Thursday, May 19, 2016

Is there an early stage of development that creates psychosis?

This question comes from the difference between paranoid personality disorder and paranoid schizophrenia.

I've worked with a few people with paranoid personality disorder who have shown fantasies of 'imminent war'. There is a sense that at any moment a war or battle can break out in which there will be a number of enemies, explosions, and danger from both people and the immediate environment.

In these individuals, there is a grandiosity that comes from identifying with the parental imago (i.e. the expectation of the imminent war is a projective identification from the self imago that is projected into the people and environment around them). However, even though this is an early imago and it's possible that this defense could give them a psychotic like break from reality, they show higher levels of functioning too. In a mechanistic, "tube" conception of libido, I thought that the defense would take energy away from higher functioning, and it might, in some degree, but there is still a huge difference between paranoid schizophrenia and paranoid personality disorder.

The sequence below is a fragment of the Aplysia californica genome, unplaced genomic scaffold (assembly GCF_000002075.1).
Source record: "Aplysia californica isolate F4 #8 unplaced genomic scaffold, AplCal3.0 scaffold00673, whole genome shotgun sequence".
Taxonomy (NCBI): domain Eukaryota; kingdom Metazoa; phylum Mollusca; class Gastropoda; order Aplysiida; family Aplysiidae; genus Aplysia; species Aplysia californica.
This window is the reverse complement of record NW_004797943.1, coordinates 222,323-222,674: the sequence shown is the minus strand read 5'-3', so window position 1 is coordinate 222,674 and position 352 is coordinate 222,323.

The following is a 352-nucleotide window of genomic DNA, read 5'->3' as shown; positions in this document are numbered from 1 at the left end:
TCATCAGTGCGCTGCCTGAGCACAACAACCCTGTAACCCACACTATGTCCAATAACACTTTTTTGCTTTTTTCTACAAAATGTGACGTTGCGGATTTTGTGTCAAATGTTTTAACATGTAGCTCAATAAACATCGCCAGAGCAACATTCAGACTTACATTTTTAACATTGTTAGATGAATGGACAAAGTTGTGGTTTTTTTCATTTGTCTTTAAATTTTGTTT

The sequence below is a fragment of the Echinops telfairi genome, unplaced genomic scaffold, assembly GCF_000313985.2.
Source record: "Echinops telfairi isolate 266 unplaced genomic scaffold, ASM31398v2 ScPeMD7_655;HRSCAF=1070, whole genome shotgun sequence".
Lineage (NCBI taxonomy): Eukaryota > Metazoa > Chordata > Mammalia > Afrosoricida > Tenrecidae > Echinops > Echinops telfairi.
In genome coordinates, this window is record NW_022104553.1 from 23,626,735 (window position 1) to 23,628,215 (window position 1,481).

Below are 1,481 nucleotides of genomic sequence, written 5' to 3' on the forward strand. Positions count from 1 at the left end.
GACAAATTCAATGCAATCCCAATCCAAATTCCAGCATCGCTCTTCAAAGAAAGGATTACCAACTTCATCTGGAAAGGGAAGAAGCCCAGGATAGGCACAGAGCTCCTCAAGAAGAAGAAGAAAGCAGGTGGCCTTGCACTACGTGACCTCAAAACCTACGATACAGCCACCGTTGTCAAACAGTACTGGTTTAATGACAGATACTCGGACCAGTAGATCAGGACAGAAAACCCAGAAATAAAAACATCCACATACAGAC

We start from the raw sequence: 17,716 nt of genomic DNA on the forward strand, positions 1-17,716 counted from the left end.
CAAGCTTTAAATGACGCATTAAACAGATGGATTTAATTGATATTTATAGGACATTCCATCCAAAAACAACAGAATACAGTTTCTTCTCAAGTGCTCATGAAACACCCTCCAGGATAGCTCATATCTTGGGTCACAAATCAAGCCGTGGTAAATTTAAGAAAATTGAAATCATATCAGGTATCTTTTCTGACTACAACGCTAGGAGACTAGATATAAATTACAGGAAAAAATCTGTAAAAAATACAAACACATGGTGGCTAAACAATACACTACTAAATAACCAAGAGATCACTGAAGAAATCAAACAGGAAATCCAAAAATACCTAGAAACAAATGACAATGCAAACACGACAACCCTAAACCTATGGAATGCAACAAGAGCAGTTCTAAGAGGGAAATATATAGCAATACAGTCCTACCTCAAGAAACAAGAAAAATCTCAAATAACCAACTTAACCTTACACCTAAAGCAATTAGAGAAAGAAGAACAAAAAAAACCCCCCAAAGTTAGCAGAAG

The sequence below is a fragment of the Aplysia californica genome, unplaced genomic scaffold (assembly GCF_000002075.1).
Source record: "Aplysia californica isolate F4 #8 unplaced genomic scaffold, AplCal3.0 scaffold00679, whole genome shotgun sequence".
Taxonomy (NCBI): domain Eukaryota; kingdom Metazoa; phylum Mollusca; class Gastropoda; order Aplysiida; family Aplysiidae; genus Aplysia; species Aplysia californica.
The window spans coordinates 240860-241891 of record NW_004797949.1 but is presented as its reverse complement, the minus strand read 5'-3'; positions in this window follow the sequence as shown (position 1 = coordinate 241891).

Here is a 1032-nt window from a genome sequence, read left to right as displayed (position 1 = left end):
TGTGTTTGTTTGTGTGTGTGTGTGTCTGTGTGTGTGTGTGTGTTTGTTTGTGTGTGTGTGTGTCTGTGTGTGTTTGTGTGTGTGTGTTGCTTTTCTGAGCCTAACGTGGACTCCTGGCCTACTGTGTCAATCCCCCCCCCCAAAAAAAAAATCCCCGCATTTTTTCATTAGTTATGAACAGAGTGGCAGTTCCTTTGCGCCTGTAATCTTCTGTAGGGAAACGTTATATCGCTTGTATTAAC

This difference is most clearly stated in the fact that those with paranoid personality disorder are still working, in relationships, and more attached to the social body. This means that they haven't regressed from functioning at higher levels.

The question here is whether regression from higher levels is an operation that is part of an attack on the level, from some mechanism formed in the level itself, or if there is some earlier defense (maybe something like scotimization) that is part of an early level that is required to regress from higher levels.

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